Republicans

Trump's Cyber Security Advisor Rudy Giuliani Runs Ancient, Utterly Hackable Website (theregister.co.uk) 278

mask.of.sanity writes from a report via The Register: U.S. president-elect Donald Trump's freshly minted cyber tsar Rudy Giuliani runs a website so insecure that its content management system is five years out of date, unpatched and is utterly hackable. Giulianisecurity.com, the website for Giuliani's eponymous infosec consultancy firm, runs Joomla! version 3.0, released in 2012, and since found to carry 15 separate vulnerabilities. More bugs and poor secure controls abound. The Register report adds: "Some of those bugs can be potentially exploited by miscreants using basic SQL injection techniques to compromise the server. This seemingly insecure system also has a surprising number of network ports open -- from MySQL and anonymous LDAP to a very out-of-date OpenSSH 4.7 that was released in 2007. It also runs a rather old version of FreeBSD. 'You can probably break into Giuliani's server,' said Robert Graham of Errata Security. 'I know this because other FreeBSD servers in the same data center have already been broken into, tagged by hackers, or are now serving viruses. 'But that doesn't matter. There's nothing on Giuliani's server worth hacking.'"
Security

Security Experts Rebut The Guardian's Report That Claimed WhatsApp Has a Backdoor (gizmodo.com) 111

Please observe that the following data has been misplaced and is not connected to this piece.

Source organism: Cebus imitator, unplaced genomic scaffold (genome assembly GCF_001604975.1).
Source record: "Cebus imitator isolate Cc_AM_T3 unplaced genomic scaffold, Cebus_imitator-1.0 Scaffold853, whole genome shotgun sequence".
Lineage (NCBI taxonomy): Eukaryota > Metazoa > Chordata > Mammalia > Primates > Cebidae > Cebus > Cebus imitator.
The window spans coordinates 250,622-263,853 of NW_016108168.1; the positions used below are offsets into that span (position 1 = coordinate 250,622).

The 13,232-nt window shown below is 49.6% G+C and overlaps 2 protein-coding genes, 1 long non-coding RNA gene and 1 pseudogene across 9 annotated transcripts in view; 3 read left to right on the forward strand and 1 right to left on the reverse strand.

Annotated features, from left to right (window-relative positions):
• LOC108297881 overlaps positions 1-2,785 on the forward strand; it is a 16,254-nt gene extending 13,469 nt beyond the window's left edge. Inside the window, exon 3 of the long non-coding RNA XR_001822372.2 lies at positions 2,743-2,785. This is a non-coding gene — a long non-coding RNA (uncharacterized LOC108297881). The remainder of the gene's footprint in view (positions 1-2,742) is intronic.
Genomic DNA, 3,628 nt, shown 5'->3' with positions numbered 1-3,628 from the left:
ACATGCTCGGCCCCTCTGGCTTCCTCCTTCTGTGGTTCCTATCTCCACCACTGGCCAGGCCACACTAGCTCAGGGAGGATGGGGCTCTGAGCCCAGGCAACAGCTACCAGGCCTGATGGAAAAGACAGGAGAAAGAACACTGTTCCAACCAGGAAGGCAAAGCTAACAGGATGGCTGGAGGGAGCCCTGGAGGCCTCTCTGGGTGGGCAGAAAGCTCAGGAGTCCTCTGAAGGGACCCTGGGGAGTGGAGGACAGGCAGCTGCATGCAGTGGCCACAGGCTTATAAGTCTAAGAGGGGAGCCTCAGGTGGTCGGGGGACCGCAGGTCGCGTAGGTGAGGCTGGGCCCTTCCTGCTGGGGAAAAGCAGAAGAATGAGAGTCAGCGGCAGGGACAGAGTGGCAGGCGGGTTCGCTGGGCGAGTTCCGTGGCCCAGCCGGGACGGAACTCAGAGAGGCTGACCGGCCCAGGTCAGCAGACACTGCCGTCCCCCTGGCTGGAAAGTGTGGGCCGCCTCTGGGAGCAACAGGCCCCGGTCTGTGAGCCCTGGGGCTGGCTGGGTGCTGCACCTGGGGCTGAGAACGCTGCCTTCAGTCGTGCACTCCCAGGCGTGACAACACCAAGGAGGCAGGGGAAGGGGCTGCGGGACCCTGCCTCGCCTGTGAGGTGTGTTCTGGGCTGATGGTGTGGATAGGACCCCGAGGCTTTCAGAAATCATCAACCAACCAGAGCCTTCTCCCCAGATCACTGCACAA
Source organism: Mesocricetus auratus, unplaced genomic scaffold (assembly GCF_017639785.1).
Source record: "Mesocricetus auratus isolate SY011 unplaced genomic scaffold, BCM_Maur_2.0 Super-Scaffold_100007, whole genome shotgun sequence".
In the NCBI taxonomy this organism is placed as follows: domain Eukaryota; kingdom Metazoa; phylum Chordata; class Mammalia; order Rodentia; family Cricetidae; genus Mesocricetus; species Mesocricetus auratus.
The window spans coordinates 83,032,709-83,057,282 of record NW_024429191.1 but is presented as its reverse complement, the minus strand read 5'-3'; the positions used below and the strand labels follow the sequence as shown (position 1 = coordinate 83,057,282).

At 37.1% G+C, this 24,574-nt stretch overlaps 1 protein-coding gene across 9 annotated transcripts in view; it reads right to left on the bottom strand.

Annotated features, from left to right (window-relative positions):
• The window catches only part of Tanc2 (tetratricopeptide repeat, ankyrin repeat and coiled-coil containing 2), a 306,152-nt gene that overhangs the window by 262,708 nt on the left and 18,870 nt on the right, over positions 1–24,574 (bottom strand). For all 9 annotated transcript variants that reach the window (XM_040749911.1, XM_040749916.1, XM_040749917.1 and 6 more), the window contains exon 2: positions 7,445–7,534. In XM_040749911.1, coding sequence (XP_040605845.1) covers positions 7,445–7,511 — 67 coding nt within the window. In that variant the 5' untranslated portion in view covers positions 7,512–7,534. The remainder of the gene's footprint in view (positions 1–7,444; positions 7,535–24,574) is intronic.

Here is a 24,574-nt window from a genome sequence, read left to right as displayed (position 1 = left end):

William Turton, writing for Gizmodo: This morning, the Guardian published a story with an alarming headline: "WhatsApp backdoor allows snooping on encrypted messages." If true, this would have massive implications for the security and privacy of WhatsApp's one-billion-plus users. Fortunately, there's no backdoor in WhatsApp, and according to Alec Muffett, an experienced security researcher who spoke to Gizmodo, the Guardian's story is a "major league fuckwittage." [...] Fredric Jacobs, who was the iOS developer at Open Whisper Systems, the collective that designed and maintains the Signal encryption protocol, and who most recently worked at Apple, said, "Nothing new. Of course, if you don't verify keys Signal/WhatsApp/... can man-in-the-middle your communications." "I characterize the threat posed by such reportage as being fear and uncertainty and doubt on an 'anti-vaccination' scale," Muffett, who previously worked on Facebook's engineering security infrastructure team, told Gizmodo. "It is not a bug, it is working as designed and someone is saying it's a 'flaw' and pretending it is earth shattering when in fact it is ignorable." The supposed "backdoor" the Guardian is describing is actually a feature working as intended, and it would require significant collaboration with Facebook to be able to snoop on and intercept someone's encrypted messages, something the company is extremely unlikely to do. "There's a feature in WhatsApp that -- when you swap phones, get a new phone, factory reset, whatever -- when you install WhatsApp freshly on the new phone and continue a conversation, the encryption keys get re-negotiated to accommodate the new phone," Muffett told Gizmodo. Other security experts and journalists have also criticized The Guardian's story.